However, it is important to understand how to convert to these properties if three Young’s moduli, three shear moduli and three Poisson’s ratios are given. First, if major and minor Poisson’s ratios are given, figure out the specific nu_{IJ} and nu_{JI} values. For example, if E_{x} > E_{y} and the major Poisson’s ratio in XY is given, then this must be the nu_{xy} one to make the above equation hold. The other can be obtained on rearranging: nu_{yx} = nu_{xy}*Ey/Ex. Afterwards all information is available to assemble S and if needed its matrix inverse provides C.

Common examples of this group are wood and sheet metal.

# Transverse isotropic material

A special case of orthotropy. In transversely isotropic materials there is a symmetry plane in which the material properties are orientation independent. This reduces the number of independent variables. Let’s assume now this plane to be XY. Clearly the in-plane Young’s modulus is invariant, so E_{x} = E_{y}. From this and the nu_{yx}/E_{y} = nu_{xy}/E_{x} equation from above: nu_{xy} = nu_{yx}. Any other property, where x and y can be exchanged are equal (e.g. G_{yz} and G_{xz}, these must be equal as x and y are interchangeable, or nu_{xz} = nu_{yz} for the same reason). Finally, there is an additional constraint on the xy shear:

(This above is equivalent to C_{66} = 0.5*(C_{11}-C_{12}).)

Which means, there are 5 independent constants, either:

- C
_{11}, C_{12}, C_{13}, C_{33}and C_{44} - Two Young’s moduli (one in plane, one perpendicular), two Poisson’s ratios (one in-plane nu
_{xy}= nu_{yx}and one out-of-plane, note here that does not matter which one, the others are either equal to this or follow from the nu_{1}/E_{1}= nu_{2}/E_{2}type of equations), and one shear modulus, for the transverse plane (either G_{xz}or G_{yz}, they are equal)

## How to specify a transverse isotropic material in OnScale?

As before, you can use the anisotropic material command.

However, there is a specific command as well for transverse isotropic materials.

Activate using **matr-type leti** (Linear elastic transverse isotropic) and then use the form:

where E is the in-plane, E’ the out-of-plane Young’s modulus, v and v’ the similar Poisson’s ratios and G’ the out-of-plane shear modulus. The normal vector for the symmetry surface is given by n1 n2 n3. For example, the same aluminium nitride that was shown before is a transverse isotropic material with XY symmetry plane (normal vector 0 0 1), and therefore can also be given as:

We will let the reader verify that this would result in the same aluminium nitride definition as given by the stiffness matrix.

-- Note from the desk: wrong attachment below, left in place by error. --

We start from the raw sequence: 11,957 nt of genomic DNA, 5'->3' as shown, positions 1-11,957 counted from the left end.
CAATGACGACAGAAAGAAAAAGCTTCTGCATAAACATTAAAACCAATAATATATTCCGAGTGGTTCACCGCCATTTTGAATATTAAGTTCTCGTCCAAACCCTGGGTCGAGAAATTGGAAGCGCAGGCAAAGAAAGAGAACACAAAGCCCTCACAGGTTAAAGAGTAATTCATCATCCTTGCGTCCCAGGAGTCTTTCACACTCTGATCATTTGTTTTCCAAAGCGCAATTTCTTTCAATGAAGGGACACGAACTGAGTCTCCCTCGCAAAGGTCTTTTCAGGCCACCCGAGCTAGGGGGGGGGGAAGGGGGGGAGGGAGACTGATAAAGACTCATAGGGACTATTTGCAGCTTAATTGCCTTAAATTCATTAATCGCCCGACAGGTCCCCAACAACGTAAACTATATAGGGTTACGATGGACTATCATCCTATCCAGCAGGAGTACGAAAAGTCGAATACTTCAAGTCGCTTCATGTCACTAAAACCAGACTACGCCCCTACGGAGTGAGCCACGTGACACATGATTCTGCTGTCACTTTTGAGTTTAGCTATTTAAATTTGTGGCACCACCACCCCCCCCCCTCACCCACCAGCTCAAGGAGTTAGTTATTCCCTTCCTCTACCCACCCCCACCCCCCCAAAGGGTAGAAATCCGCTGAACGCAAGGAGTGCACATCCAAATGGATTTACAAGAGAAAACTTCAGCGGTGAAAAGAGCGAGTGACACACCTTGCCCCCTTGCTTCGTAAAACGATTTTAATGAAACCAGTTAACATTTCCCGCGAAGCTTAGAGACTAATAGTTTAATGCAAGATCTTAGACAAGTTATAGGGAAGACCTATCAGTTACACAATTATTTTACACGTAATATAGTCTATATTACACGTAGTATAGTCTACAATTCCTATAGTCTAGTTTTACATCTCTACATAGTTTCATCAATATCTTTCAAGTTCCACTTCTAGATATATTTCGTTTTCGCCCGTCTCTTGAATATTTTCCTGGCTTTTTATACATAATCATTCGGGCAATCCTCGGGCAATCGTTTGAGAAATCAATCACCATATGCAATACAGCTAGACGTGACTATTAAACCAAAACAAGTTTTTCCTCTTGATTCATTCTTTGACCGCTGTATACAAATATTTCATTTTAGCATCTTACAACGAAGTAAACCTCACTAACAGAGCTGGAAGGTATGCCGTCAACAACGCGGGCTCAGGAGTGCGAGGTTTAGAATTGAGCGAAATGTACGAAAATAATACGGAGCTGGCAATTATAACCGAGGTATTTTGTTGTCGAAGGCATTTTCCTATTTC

The materials within this group are quite diverse:

- Deposited piezo (e.g. AlN)
- Poled piezo (e.g. PZT)
- Biological material like muscle
- Composites, anything with ‘fibre-like’ structure

# Isotropic material

This case can be viewed as a special case of the transverse isotropy by adding another constraint for the perpendicular direction. Consequently, all the Young’s and shear moduli, Poisson ratios simplify to single numbers (and only two of these are independent).

## How to specify an isotropic material in OnScale?

For an isotropic material the anisotropic material specification with the above matrices could be used but is not necessary. Instead, the bulk and shear moduli can be used following the **matr-type elas**:

An example for steel with assumed properties:

- Density (rho): 8050 kg/m
^{3} - Young’s modulus (E): 200 GPa
- Shear modulus (G): 78 GPa

Gives bulk modulus (K) as 152.94 GPa, and the full OnScale command:

Important note: The command requires the bulk modulus, rather than the Young’s modulus. Useful conversion tables are at https://en.wikipedia.org/wiki/Elastic_modulus.

## Acoustic wave speed-based specification in OnScale

Instead of bulk and shear moduli, dilatational and shear wave speeds can be used for isotropic materials as well. This is useful for fluids, where no shear waves are supported, and elastic moduli do not have meaningful values.

The shear wave speed is simply defined by:

while the dilatational wave speed is defined by:

So for the above example of steel:

- Shear wave speed is 3113 m/s
- Dilatational wave speed is 5650 m/s

And the alternative version of the command is:

For water at usual conditions, the same command would look like:

# Summary

In this blog post we reviewed some of the most common elastic material groups, such as anisotropic, orthotropic, transverse isotropic and isotropic. For each case gave example OnScale code how to specify these to the solver. Example materials help the reader appreciate the differences between these material groups.

Try simulating these materials in OnScale today!